Royal Society Publishing

Sex as a response to oxidative stress: the effect of antioxidants on sexual induction in a facultatively sexual lineage

Aurora M. Nedelcu, Richard E. Michod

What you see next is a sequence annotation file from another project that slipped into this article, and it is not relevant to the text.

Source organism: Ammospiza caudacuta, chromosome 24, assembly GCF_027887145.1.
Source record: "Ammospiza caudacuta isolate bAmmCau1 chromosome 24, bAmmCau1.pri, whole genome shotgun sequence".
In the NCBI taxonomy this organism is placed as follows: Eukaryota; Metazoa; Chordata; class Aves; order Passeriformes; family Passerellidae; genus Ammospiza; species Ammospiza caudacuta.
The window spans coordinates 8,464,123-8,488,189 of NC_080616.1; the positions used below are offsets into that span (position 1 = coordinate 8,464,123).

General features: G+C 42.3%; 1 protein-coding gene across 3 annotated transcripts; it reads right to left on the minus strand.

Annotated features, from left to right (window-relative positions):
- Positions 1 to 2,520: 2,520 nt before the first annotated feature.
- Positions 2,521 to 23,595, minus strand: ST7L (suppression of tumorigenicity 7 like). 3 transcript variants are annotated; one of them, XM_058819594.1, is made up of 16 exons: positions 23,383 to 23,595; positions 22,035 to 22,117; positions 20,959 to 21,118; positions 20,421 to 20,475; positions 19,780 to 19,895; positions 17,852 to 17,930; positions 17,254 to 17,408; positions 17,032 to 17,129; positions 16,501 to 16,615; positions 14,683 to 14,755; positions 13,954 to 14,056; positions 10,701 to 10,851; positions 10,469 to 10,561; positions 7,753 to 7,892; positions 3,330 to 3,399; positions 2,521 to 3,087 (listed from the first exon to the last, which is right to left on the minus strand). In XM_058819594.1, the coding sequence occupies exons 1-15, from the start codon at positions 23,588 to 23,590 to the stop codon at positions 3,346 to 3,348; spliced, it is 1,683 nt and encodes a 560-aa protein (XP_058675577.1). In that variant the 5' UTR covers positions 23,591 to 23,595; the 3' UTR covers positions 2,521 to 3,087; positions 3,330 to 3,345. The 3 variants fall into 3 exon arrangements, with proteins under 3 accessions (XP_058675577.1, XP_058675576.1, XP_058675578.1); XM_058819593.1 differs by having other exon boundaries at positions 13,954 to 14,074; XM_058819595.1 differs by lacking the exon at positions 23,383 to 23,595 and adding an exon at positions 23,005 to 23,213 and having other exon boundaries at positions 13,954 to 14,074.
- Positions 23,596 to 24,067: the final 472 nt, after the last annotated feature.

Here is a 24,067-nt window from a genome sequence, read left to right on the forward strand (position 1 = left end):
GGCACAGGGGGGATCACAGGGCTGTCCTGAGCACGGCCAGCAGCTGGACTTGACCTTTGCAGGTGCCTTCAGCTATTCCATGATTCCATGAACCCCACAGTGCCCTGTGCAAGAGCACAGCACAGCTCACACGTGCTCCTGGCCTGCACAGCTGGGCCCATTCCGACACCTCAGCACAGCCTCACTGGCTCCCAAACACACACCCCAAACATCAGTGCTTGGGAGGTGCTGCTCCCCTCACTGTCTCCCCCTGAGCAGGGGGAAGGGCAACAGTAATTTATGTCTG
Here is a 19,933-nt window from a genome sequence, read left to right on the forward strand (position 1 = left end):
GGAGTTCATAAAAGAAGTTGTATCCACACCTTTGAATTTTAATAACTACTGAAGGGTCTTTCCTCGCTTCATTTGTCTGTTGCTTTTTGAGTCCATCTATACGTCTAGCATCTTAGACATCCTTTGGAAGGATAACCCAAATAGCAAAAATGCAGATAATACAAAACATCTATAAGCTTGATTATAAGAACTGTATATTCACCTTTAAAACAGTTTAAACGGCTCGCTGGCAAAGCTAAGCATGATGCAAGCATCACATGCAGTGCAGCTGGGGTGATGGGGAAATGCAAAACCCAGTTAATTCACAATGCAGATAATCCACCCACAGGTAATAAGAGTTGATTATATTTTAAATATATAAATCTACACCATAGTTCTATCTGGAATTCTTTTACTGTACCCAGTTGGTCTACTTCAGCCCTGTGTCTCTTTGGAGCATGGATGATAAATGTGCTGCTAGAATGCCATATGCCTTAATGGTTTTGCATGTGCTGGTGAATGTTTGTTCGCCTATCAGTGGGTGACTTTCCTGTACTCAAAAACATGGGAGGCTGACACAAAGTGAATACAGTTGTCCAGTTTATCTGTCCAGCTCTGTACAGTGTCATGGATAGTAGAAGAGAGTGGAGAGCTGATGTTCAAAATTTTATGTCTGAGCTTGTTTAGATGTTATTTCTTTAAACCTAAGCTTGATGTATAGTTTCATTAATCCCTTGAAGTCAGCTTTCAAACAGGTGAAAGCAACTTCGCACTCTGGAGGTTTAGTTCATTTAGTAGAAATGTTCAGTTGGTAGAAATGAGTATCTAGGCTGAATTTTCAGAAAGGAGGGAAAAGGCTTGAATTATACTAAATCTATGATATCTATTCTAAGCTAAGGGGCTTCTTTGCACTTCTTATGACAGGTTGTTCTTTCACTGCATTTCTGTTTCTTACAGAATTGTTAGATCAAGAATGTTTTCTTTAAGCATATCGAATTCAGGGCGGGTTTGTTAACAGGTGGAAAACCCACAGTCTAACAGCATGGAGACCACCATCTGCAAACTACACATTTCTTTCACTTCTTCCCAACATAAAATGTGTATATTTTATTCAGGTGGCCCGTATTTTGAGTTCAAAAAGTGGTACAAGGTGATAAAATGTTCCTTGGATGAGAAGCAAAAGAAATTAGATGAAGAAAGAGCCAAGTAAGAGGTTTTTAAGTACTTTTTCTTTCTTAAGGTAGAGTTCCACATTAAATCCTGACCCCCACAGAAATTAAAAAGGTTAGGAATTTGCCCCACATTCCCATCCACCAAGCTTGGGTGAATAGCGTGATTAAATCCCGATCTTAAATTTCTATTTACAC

The evolution of sex is one of the long-standing unsolved problems in biology. Although in many lineages sex is an obligatory part of the life cycle and is associated with reproduction, in prokaryotes and many lower eukaryotes, sex is facultative, occurs in response to stress and often involves the formation of a stress-resistant dormant form. The proximate and ultimate causes of the connection between stress and sex in facultatively sexual lineages are unclear. Because most forms of stress result in the overproduction of cellular reactive oxygen species (ROS), we address the hypothesis that this connection involves ROS and possibly reflects the ancestral role of sex as an adaptive response to the damaging effects of stress-induced ROS (i.e. oxidative stress). Here, we report that two antioxidants inhibit sexual induction in a facultatively sexual species—the multicellular green alga, Volvox carteri. Furthermore, the nature of the sex response and the effect of an iron chelator on sexual induction are consistent with sex being a response to the DNA-damaging effects of ROS. In addition, we present preliminary data to suggest that sex, cell-cycle arrest and apoptosis are alternative responses to increased levels of oxidative stress.

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